Anonymous More than 1 year ago
Pretty good translation, not as good as some I've read. Wish it had reference numbers.
Log-IC More than 1 year ago
A translation on par with the best of Fagles and Kaufmann's works.
Guest More than 1 year ago
A classic in the utmost form of the Greek warriors who began Rome and the Roman Empire.
Guest More than 1 year ago
Fitzgerald's translation captures what Virgil's vision must have been. Aeneas possesses all the qualities of a true hero. I wept when I read the king's prayer as his son left for battle with Aeneas. The love felt for this son was one of the most beautiful passages I've ever read.
Guest More than 1 year ago
The Aeneid by Virgil was excellently translated by Fitzgerald in this classic epic/adventure. I am a Latin student, and I have read the Latin version and Fitzgerald did an excellent job with this. If you like Latin/Roman culture, this is a MUST read. Its a classic, and one of the best books ever written. I don't think there has ever been another legendary epic as good as this!
Guest More than 1 year ago
Fitzgerald's translation of The Aeneid is considered by experts to be the best English version of Virgil's timeless epic. This is a must read for ambitious students and literature buffs. Were it not for good, dependable translations of classical works, the modern reader who knows no Latin could not explore the ideas of antiquity through the writings of its participants.
Anonymous 11 days ago
Ran back into camp. He was carrying a rabbit, putting it in the freshkill pile
Anonymous 11 days ago
Is not in camp i'm bored
Anonymous 11 days ago
The cat in Starclan watched the clan carefully, before turning back into Starclan hunting grounds. (I wrote a warriors fanfic on paper, does anyone want me to type it?)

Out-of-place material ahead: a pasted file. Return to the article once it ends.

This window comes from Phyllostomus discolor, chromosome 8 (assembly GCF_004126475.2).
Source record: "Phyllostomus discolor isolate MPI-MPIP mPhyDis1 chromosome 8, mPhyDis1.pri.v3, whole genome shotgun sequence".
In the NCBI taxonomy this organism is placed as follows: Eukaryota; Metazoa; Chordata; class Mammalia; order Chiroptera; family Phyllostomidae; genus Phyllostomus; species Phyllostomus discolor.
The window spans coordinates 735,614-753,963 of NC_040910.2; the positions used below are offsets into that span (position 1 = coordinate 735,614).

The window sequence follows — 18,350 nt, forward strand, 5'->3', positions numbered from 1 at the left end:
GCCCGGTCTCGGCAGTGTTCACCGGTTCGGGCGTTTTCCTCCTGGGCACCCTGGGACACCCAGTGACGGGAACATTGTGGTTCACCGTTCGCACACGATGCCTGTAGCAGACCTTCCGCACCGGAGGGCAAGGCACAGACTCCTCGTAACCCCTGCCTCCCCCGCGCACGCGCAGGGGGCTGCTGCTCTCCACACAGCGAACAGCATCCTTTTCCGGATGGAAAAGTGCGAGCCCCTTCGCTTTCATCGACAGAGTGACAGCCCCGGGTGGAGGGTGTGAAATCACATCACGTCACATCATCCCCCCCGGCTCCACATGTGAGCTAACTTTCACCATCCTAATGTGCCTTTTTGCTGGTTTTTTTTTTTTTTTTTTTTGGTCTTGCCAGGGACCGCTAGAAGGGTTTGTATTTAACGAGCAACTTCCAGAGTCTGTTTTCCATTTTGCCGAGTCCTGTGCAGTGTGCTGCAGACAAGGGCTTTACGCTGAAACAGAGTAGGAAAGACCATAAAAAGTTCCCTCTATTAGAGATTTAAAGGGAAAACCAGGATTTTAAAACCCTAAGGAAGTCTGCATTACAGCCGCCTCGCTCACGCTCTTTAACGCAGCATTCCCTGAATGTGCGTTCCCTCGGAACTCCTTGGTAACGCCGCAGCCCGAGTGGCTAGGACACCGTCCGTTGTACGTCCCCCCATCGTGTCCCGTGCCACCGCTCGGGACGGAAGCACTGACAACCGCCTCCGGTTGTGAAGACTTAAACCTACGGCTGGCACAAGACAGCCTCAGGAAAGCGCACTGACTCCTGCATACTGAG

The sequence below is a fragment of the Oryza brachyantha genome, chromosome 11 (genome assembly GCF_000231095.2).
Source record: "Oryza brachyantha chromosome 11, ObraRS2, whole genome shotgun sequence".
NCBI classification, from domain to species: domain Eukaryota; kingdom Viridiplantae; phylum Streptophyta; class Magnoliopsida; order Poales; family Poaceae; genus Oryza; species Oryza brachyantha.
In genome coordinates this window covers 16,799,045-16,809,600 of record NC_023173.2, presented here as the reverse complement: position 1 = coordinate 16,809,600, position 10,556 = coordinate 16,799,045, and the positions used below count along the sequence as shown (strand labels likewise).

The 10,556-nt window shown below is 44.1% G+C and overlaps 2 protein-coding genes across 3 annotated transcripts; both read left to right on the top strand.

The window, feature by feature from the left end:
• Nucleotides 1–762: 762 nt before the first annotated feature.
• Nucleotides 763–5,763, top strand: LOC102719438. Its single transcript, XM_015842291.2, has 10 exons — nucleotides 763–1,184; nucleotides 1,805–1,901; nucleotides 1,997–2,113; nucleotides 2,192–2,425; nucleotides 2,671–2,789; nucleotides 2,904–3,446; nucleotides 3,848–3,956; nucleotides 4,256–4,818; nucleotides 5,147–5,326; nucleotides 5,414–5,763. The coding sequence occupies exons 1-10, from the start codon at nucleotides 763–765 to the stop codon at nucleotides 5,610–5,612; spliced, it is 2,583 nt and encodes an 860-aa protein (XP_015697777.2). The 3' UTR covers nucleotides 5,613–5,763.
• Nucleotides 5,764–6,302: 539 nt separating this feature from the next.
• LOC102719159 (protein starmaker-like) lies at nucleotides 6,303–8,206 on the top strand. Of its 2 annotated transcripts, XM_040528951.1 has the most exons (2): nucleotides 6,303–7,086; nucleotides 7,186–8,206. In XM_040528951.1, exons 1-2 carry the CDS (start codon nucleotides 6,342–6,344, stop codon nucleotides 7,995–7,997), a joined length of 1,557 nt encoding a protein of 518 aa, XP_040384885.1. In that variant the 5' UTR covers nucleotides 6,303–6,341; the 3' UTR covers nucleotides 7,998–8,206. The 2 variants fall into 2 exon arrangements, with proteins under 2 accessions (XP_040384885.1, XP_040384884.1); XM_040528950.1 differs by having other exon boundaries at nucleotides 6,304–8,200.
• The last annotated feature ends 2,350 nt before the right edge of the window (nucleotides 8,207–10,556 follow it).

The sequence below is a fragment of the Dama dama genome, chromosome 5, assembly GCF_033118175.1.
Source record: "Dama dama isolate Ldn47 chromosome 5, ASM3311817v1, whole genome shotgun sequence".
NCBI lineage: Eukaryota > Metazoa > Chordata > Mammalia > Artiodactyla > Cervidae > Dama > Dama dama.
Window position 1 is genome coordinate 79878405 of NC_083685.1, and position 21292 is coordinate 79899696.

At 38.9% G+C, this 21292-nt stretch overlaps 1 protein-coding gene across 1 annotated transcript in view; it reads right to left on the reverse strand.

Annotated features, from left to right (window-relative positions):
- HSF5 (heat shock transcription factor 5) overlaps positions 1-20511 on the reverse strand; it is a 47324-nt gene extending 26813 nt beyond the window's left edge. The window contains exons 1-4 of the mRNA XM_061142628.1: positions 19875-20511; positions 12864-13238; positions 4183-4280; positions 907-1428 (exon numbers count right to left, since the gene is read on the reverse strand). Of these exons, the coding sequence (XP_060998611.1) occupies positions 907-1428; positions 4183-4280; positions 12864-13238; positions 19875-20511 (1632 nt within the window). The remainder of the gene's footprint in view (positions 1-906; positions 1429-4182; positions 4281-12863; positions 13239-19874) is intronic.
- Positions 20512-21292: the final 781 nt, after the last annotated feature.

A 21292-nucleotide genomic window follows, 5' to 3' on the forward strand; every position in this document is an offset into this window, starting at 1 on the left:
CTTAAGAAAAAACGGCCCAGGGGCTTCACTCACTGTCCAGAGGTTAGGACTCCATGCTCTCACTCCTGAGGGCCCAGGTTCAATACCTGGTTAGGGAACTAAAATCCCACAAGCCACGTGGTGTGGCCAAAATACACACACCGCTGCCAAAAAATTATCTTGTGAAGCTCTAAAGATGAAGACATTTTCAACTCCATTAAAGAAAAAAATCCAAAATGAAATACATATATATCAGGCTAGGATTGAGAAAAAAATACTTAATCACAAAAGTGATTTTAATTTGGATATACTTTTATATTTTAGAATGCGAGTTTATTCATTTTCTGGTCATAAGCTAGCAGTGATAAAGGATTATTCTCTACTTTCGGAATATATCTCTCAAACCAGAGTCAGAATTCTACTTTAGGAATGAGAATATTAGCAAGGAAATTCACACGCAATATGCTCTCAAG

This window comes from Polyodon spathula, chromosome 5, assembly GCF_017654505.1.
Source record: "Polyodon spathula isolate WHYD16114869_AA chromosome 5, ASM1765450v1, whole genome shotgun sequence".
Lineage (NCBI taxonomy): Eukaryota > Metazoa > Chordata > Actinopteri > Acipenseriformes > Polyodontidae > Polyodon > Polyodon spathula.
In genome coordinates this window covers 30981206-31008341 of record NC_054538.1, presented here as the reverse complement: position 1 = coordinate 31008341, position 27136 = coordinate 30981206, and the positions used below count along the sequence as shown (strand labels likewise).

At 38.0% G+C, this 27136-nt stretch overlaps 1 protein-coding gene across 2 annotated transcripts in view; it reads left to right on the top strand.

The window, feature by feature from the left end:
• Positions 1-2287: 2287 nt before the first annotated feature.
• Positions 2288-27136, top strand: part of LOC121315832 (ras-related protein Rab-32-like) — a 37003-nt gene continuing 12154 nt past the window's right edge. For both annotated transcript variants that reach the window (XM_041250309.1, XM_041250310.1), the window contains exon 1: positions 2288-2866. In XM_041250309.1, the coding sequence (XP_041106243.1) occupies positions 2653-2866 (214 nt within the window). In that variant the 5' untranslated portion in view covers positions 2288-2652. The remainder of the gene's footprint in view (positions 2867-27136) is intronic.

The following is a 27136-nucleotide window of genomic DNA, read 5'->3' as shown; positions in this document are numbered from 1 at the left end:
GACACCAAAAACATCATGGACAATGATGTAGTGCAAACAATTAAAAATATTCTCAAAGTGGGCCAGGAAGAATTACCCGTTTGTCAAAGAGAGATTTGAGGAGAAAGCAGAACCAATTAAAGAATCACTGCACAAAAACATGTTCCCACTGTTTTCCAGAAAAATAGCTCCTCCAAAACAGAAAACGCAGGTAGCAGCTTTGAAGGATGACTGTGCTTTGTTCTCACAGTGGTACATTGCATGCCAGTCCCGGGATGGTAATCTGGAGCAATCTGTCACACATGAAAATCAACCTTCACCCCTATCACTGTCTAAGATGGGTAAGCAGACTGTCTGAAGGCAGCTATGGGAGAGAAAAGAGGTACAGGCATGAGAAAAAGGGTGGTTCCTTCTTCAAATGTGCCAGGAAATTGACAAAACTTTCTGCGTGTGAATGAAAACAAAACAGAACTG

Anonymous 12 days ago
Pads in frightend a few burns on her paws she looks around for nightflower
Anonymous 12 days ago
Usually, she knew what to do, but now she felt a little unsure that she should be leader. If only Spiritstar was still around, she thought, looking around. She would know what to do. Think like Spiritstar. <p> "Okay. What caused the fire?" She thought aloud. "I better go scout to see what's going on, or send somebody." She begins to speak louder, addressing the Clan. "I will go see the fire, where it is, and if it is safe. While I am gone, since Aspen isn't on, I leave Iceheart in charge." With that, she dashes out, wondering if she was being a good leader.
Anonymous 12 days ago
"What happened? I smelled smoke by the camp and went to warn you, but nobody was there."
Anonymous 12 days ago
Curls up into a little ball and whimpers
Anonymous 13 days ago
Padded in with Doekit and put her down.
Anonymous 13 days ago
[Here?]
Anonymous 6 months ago
"Who are you?"
Anonymous More than 1 year ago
My issues were with the technical part of the book, mainly why I had to turn 8 pages in order for the page counter to change. For some reason, it made this very laborious to read. That said, if you're looking for an old epic different from the other old epics, this will be a good read for you.
Anonymous More than 1 year ago
Anonymous More than 1 year ago
I want to take over all the camps and make one huge camp
Marktavius More than 1 year ago
I was really impressed with the fact that this was a translation of a Latin work, but the translators managed to maintain a rhyming structure. Not being fluent in ancient Latin, I can't speak to how well it captures the spirit and narrative of Virgil's original, but I found it to be an engrossing story, full of interesting events and characters. The accounts of the battles are engrossing and the machinations of the gods are told with fascinating verbal imagery.
Anonymous More than 1 year ago
Steped next to the barerier